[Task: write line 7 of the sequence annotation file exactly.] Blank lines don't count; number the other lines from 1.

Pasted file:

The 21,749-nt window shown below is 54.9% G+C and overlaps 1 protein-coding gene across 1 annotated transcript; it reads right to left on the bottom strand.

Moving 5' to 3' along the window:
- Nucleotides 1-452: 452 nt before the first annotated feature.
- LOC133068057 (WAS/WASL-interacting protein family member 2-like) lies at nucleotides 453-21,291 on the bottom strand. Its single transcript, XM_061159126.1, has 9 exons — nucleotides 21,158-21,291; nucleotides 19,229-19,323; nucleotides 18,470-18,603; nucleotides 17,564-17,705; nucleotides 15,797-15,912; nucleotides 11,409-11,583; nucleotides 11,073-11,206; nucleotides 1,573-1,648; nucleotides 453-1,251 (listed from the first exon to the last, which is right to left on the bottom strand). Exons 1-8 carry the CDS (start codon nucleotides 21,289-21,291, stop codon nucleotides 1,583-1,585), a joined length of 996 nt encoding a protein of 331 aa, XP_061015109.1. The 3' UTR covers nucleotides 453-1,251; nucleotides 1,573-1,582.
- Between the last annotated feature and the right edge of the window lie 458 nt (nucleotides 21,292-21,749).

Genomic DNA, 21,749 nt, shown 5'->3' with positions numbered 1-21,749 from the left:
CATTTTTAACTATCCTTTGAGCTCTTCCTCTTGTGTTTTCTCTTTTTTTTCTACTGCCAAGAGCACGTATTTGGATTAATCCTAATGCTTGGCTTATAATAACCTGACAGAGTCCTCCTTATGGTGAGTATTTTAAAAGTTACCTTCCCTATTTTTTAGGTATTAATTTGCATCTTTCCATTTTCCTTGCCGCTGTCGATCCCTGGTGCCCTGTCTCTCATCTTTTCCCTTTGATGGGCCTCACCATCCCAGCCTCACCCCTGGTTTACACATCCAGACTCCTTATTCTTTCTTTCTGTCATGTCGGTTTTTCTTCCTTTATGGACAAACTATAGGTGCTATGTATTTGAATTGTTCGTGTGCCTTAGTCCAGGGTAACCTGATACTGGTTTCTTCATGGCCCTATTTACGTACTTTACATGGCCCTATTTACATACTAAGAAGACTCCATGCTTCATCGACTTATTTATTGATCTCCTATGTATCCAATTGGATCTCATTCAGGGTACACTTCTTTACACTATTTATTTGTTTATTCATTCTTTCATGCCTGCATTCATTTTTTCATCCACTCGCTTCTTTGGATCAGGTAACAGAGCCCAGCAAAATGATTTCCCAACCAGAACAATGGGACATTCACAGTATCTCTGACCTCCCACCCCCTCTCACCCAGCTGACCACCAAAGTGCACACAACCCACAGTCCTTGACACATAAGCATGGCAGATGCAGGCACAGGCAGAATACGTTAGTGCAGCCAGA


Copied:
CATTTTTAACTATCCTTTGAGCTCTTCCTCTTGTGTTTTCTCTTTTTTTTCTACTGCCAAGAGCACGTATTTGGATTAATCCTAATGCTTGGCTTATAATAACCTGACAGAGTCCTCCTTATGGTGAGTATTTTAAAAGTTACCTTCCCTATTTTTTAGGTATTAATTTGCATCTTTCCATTTTCCTTGCCGCTGTCGATCCCTGGTGCCCTGTCTCTCATCTTTTCCCTTTGATGGGCCTCACCATCCCAGCCTCACCCCTGGTTTACACATCCAGACTCCTTATTCTTTCTTTCTGTCATGTCGGTTTTTCTTCCTTTATGGACAAACTATAGGTGCTATGTATTTGAATTGTTCGTGTGCCTTAGTCCAGGGTAACCTGATACTGGTTTCTTCATGGCCCTATTTACGTACTTTACATGGCCCTATTTACATACTAAGAAGACTCCATGCTTCATCGACTTATTTATTGATCTCCTATGTATCCAATTGGATCTCATTCAGGGTACACTTCTTTACACTATTTATTTGTTTATTCATTCTTTCATGCCTGCATTCATTTTTTCATCCACTCGCTTCTTTGGATCAGGTAACAGAGCCCAGCAAAATGATTTCCCAACCAGAACAATGGGACATTCACAGTATCTCTGACCTCCCACCCCCTCTCACCCAGCTGACCACCAAAGTGCACACAACCCACAGTCCTTGACACATAAGCATGGCAGATGCAGGCACAGGCAGAATACGTTAGTGCAGCCAGA